We are taught at an early age to be kind to our fellow humans - to bring enough to share and to lend a helping hand whenever possible. The Furon warrior Cryptosporidium, on the other hand, was taught that humans are nothing but feeble genetic sacks meant to store ancient DNA and it is his mission to retrieve it, vaporizing anything in his path. Destroy All Humans may require a particular sense of humor to appreciate, but if you are the kind of person who would rather extend an Ion Distruptor than an olive branch, it is simply too much fun to resist.
Even a cursory look at the popular media, "educational" films, and general psychological climate of 1950s America shows an era deeply uneasy on many levels. J.D.s are out to harrass you, the commies out to pulverize you, The Bomb coming to vaporize you. 1950s film-aliens were a bunch of xenocidal, bloodthirsty bastards, and in Destroy All Humans!, you get to be one -- otherworldly powers, cool flying saucer, and all.
REGARDLESS OF WHAT WE think about outer space, the most immediate images of space and aliens are the flying saucers and little green men most of us have grown up with on television and in movies. Whether we ever meet up with life from another planet remains to be seen, but the occasional dalliance with this notion of aliens can still be quite alluring.
Destroy All Humans! does have its share of bugs and quirks though. If two sound clips try to play over each other they both cancel each other out and neither plays. Some movies also "skip" and any sound after the skip doesn't play. It's also annoying that you have to redo every portion of a mission if you fail at one of the later objectives. It's also annoying to have to replay the same handful of side missions to harvest enough DNA to earn all of the weapon upgrades. Finally, what's up with not being able to land your ship where ever you want?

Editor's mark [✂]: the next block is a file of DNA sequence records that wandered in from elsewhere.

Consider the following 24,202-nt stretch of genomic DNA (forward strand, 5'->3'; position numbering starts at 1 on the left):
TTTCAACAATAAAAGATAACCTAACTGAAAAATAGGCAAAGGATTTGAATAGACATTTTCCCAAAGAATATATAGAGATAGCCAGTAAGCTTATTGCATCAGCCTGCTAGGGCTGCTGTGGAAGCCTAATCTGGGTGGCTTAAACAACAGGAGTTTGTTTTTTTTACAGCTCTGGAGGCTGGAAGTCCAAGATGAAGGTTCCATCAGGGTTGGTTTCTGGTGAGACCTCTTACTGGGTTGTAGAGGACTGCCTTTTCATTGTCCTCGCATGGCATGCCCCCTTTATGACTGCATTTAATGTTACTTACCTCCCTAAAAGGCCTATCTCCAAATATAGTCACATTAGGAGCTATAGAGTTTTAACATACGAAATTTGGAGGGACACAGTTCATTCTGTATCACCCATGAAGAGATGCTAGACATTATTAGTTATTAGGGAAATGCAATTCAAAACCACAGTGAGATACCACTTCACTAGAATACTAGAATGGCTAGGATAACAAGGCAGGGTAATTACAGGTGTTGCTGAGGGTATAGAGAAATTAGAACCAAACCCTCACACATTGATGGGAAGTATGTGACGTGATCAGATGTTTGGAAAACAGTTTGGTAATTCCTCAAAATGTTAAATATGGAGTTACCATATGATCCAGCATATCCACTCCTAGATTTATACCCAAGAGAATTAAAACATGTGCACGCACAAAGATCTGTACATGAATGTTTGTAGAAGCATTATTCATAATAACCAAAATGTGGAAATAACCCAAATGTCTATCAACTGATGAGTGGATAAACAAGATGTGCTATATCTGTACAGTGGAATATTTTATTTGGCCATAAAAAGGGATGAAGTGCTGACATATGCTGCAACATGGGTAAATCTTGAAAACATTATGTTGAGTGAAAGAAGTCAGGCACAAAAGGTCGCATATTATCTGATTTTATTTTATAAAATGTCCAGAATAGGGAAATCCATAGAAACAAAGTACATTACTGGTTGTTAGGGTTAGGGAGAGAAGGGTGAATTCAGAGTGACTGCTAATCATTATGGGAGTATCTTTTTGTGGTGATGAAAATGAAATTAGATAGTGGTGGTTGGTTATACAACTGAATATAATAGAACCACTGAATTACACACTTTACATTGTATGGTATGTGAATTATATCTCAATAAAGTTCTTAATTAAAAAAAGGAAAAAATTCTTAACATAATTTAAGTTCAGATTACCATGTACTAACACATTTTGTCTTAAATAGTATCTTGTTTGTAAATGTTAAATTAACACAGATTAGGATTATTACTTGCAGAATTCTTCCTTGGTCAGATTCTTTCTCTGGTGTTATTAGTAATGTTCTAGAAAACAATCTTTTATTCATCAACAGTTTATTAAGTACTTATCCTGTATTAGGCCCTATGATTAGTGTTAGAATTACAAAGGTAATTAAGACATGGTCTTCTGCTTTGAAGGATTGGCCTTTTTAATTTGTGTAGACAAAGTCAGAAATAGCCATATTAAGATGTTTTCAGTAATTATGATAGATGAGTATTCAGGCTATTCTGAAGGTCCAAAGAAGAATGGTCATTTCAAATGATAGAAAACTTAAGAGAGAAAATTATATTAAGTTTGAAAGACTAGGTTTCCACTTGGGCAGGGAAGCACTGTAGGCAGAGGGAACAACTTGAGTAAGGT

Destroy All Humans! is currently available on both the Xbox and PS2 (sorry GameCube owners). There's very little difference between the two versions of the game, though the PS2 version does comes in a close second to the Xbox version in terms of graphical clarity. And while the title may never be mistaken for the deepest game on the PS2, Destroy All Humans! could very well be one of the funniest.